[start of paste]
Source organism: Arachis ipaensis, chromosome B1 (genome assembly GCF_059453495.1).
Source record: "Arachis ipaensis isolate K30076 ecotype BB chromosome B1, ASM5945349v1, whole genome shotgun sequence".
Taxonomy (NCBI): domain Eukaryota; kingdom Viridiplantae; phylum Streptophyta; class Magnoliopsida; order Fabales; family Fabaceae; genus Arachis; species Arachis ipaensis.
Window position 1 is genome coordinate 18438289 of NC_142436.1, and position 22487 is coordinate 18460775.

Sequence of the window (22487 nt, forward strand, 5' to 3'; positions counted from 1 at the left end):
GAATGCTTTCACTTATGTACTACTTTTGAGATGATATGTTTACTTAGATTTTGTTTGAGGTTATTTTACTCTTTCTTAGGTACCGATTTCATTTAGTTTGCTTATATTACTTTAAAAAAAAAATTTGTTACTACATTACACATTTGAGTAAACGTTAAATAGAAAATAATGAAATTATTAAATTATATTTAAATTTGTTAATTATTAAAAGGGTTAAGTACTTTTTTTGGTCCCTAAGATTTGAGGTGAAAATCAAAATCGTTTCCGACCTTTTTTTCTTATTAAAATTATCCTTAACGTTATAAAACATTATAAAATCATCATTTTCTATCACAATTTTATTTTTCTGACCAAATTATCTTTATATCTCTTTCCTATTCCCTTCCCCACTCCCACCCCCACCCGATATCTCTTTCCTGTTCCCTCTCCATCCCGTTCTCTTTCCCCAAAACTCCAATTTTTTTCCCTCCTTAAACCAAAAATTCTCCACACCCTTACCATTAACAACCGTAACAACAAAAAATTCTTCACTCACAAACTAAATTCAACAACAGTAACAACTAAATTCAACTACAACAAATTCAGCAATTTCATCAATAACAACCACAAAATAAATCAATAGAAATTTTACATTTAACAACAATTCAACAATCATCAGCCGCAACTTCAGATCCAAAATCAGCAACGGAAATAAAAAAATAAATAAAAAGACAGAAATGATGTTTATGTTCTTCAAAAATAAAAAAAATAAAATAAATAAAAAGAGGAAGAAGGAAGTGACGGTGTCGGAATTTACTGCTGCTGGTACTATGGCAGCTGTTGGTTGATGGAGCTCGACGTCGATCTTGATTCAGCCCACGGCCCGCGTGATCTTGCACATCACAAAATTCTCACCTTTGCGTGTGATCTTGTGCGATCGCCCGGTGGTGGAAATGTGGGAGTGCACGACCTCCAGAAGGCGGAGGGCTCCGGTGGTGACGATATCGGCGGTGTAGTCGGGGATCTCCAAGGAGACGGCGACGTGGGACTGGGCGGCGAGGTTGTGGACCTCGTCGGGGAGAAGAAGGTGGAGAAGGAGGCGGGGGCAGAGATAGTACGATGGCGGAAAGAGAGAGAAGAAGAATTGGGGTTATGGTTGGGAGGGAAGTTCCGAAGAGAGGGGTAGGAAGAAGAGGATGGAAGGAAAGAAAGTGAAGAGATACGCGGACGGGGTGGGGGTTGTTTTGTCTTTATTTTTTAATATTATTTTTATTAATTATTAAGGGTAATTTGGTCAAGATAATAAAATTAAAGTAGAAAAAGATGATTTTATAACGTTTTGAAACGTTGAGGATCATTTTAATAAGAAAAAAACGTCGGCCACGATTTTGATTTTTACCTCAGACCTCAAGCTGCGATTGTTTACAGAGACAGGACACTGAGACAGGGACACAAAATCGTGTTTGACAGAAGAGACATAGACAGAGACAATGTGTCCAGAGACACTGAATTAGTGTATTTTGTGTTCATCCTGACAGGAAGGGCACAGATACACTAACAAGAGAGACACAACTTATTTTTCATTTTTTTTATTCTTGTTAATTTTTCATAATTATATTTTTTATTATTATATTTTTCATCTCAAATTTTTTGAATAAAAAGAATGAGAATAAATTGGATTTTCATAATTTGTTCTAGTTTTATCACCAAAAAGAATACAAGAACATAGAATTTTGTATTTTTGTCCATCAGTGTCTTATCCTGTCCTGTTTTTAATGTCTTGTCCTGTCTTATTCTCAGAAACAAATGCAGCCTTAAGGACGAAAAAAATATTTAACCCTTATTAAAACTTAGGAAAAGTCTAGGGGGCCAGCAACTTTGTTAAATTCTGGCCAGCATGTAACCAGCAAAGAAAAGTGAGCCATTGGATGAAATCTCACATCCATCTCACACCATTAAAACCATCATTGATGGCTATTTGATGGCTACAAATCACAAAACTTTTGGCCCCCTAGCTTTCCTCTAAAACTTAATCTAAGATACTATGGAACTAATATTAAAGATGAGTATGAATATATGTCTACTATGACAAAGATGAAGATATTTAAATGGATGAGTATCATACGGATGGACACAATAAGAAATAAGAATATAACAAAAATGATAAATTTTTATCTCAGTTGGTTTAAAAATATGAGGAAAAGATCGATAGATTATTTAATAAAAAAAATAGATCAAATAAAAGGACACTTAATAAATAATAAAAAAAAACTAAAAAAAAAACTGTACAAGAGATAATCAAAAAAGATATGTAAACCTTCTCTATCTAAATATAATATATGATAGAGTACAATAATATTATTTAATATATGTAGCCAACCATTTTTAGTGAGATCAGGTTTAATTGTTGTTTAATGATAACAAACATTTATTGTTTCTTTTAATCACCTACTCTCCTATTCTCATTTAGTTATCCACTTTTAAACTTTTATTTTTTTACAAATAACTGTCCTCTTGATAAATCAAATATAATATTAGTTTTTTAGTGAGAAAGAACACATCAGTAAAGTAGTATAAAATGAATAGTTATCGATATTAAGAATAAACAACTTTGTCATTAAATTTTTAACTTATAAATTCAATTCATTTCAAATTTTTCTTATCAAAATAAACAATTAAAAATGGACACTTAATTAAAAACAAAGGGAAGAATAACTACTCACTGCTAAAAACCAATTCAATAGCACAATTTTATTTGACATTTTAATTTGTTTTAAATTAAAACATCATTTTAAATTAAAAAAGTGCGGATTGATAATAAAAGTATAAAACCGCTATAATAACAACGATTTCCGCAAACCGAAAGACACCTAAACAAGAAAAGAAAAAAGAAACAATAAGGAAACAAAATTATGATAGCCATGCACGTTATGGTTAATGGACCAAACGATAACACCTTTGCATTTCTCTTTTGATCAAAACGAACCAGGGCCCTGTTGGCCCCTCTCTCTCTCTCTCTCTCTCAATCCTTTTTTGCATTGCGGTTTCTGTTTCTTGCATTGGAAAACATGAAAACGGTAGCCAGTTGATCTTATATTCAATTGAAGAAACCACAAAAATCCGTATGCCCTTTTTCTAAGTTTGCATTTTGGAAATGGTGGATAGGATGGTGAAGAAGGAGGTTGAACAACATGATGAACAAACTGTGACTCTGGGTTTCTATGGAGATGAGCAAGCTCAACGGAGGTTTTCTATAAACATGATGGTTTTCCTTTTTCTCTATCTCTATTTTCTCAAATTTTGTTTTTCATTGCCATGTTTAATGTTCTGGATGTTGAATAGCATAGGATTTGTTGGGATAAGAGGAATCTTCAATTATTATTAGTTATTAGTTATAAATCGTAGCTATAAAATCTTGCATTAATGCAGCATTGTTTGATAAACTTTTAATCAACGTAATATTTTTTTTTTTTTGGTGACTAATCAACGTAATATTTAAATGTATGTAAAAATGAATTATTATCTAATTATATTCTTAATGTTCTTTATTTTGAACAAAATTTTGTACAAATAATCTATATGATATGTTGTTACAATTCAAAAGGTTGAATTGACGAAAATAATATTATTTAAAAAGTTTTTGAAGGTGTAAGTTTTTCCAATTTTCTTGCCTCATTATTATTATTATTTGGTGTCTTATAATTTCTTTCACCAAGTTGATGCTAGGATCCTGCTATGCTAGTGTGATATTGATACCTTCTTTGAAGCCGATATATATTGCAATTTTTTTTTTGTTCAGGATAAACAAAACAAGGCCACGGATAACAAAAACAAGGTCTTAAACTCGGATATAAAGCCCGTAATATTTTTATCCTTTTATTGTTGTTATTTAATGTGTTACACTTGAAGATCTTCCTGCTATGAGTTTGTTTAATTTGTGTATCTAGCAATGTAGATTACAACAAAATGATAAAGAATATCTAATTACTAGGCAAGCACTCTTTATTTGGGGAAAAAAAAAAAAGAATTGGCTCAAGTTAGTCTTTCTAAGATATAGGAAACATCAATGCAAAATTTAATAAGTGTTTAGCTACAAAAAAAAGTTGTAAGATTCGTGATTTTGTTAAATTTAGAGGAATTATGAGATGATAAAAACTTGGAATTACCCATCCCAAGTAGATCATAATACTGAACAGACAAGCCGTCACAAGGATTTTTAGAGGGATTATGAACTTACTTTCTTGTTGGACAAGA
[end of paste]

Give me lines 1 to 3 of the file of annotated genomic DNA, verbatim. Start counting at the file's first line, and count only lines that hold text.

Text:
Source organism: Arachis ipaensis, chromosome B1 (genome assembly GCF_059453495.1).
Source record: "Arachis ipaensis isolate K30076 ecotype BB chromosome B1, ASM5945349v1, whole genome shotgun sequence".
Taxonomy (NCBI): domain Eukaryota; kingdom Viridiplantae; phylum Streptophyta; class Magnoliopsida; order Fabales; family Fabaceae; genus Arachis; species Arachis ipaensis.